Feedback represents observations, which allow the assessor to determine the degree to which an individual is familiar with, know about, able to complete a given learning task or solve certain problems efficiently. Feedback is a combined assessment and formative procedure, which identifies the section or part of the task that the learner does not know or is unable to perform satisfactorily as compared to a specific cut grade, benchmark or norm; using a “processed” normal distribution curve to do so. Thus, feedback either suggests, propose or indicate future steps or actions needed to enhance guidance, improve assistance, refine facilitation, “tweak” instruction, extend training and enrich learning activities to enhance and extend a learner's exposure to relevant experiences.
The ultimate goal of feedback - especially PVC-feedback - is to enhance an individual's current levels of productive performance, encourage personal development & growth and to guide individual's to realize (i.e manifest) as much of their personal potential as possible through readjustments of their action models.
The purpose of accountable and responsible feedback and the SMART correction cycle can briefly be described as follows…
Thomas Edison once mentioned to reporters that he had tried over 10,000 materials as filaments for his new invention, the electric light bulb. One reporter asked how the young inventor maintained his persistence in the face of so much failure. “Failure?” he responded. “I didn’t fail. What I did was successfully eliminate 10,000 elements that were unacceptable for my needs.” What most people would call failure, Edison saw as the process of invention.
The ability to accept so-called failure simply as information and then make corrections without self-invalidation is extremely rare. However, it is a critical key to success. Accepting defeat or criticism is never easy, but it is those people who take feedback (the positive, negative and daring) and make corrections accordingly, who create lasting success.
Everyone fails. Everyone makes mistakes and has painful experiences. Most people just complain about them, justify them or blame someone or something else. The self-actualized individual (i.e. the self-determined individual) learns from them, adjusts, and goes on. No self-condemnation. No pity parties. No blame. Just awareness of… and corrections. It’s not what happens to us, but rather what we do with what happens to us, that makes a real lasting difference.
How do we make corrections without self-invalidation?
Here’s an example:
When we were to fly to a distant city, our flight would be of course more than 90% of the time. Constant feedback and correction would be required to reach our intended destination. As we drift off course, the guidance system reports to the autopilot, and the autopilot makes the necessary adjustments. As our altitude drops or increases slightly, the same thing occurs. This feedback and correction cycle continues over and over again, hundreds of thousands of times throughout our flight.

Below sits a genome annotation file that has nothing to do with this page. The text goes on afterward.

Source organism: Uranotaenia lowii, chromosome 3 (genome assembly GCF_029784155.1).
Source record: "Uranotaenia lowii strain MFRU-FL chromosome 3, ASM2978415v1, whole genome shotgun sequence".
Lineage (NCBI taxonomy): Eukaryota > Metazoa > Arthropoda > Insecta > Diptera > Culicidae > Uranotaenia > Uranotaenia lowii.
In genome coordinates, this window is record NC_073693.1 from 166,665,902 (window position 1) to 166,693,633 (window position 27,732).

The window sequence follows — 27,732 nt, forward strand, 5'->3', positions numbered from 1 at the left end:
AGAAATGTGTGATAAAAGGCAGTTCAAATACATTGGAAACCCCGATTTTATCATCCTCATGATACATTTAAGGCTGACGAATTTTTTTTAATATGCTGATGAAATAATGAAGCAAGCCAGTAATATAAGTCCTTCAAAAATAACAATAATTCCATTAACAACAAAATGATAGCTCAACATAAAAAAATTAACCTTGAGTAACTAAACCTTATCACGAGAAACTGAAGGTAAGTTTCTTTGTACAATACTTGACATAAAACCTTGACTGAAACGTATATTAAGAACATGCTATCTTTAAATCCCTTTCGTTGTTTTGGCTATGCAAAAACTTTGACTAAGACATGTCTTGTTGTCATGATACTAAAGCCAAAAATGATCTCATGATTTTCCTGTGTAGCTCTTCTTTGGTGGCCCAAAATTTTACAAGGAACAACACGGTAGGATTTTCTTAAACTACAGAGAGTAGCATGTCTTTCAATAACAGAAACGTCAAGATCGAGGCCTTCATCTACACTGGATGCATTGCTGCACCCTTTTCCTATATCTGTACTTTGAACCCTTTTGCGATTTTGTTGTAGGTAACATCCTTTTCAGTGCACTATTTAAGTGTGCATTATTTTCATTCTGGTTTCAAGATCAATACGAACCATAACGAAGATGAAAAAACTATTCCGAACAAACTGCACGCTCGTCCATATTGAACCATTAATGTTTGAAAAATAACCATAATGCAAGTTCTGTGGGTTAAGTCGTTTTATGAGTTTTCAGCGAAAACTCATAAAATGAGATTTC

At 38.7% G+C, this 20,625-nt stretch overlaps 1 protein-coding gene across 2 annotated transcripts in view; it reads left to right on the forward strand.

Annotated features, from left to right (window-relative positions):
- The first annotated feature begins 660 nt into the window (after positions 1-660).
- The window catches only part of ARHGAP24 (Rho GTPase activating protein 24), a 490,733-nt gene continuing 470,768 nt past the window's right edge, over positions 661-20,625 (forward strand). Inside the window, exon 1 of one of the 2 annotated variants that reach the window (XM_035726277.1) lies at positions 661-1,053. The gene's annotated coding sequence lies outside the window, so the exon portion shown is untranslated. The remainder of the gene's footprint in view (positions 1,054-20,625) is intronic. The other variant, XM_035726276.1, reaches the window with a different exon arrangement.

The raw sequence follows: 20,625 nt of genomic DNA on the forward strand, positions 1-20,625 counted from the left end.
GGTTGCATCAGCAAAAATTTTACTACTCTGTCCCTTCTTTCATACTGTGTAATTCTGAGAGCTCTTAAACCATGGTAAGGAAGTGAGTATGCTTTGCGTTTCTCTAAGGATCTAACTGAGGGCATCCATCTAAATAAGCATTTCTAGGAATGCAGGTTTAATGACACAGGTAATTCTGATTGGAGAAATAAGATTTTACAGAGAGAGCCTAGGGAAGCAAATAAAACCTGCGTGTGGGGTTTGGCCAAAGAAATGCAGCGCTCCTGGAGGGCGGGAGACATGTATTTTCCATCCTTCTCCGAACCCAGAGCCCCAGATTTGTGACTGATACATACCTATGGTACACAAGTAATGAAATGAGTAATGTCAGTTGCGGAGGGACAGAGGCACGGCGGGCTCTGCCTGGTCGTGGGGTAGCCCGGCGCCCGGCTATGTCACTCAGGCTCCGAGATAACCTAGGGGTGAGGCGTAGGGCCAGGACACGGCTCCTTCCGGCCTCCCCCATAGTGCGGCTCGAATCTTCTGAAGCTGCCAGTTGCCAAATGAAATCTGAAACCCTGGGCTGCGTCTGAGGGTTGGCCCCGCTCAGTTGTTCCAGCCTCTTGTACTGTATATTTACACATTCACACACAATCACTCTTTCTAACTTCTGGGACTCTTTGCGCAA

Can you imagine such an exchange of information between two people? After about the hundredth time, the pilot would probably lose it with the navigator. “Stop it! Just shut up and leave me alone. I’m doing my job!”
But the autopilot never gets angry at the guidance system for its constant correction and the guidance system never accuse the autopilot of being wrong for being off course. It is the ultimate in correction without invalidation. We can all learn from this analogy. Being off course doesn’t mean we are wrong or bad. It’s simply just information that we can use to make a correction.
Many of us use computers. When we don’t get the results we want, we often blame the computer. But usually, the problem is not in the hardware; it’s in the programs or in the instructions we give it. The computer can be flawless, but if the instructions are faulty, the outcome will be undesirable. Although we may get frustrated with computers, and with ourselves for errors made… it’s immensely counter-productive, a waste of energy and time to think that the problem can be solved by blaming the system and/or ourselves.
Like computers, we humans also run programs (belief systems, and various strategies) which could result in failure. We frequently make ourselves wrong for being less than perfect. We berate ourselves for our mistakes or don’t admit our mistakes, because that would mean we’re bad. We spend huge quantities of emotional energy in justifying or feeling guilty, rather than looking for different approaches that will bring about success. To overcome adversity, we must redirect this energy in better, more constructive and productive ways.
Self-invalidation is a crippling disease. It keeps us from accomplishing what we attempt to accomplish when we are afraid of failing… of being wrong. More is lost from not doing something, than from trying and failing. The “price” of doing nothing is high. The “money” you don’t make is much more than the “money” you may lose when you “fail”…
As Robert Schuller asks… “What great thing would you attempt if you knew you couldn’t fail?” It’s worth serious contemplation because… in fact, there is no failure… just lessons to be learned.
Like Edison, we need to view our errors as the ”not so comfortable“ part of the journey to success (i.e. digested feedback). When we learn to embrace them and use them to our advantage, they can become our tools for success, instead of being an enemy to be avoided.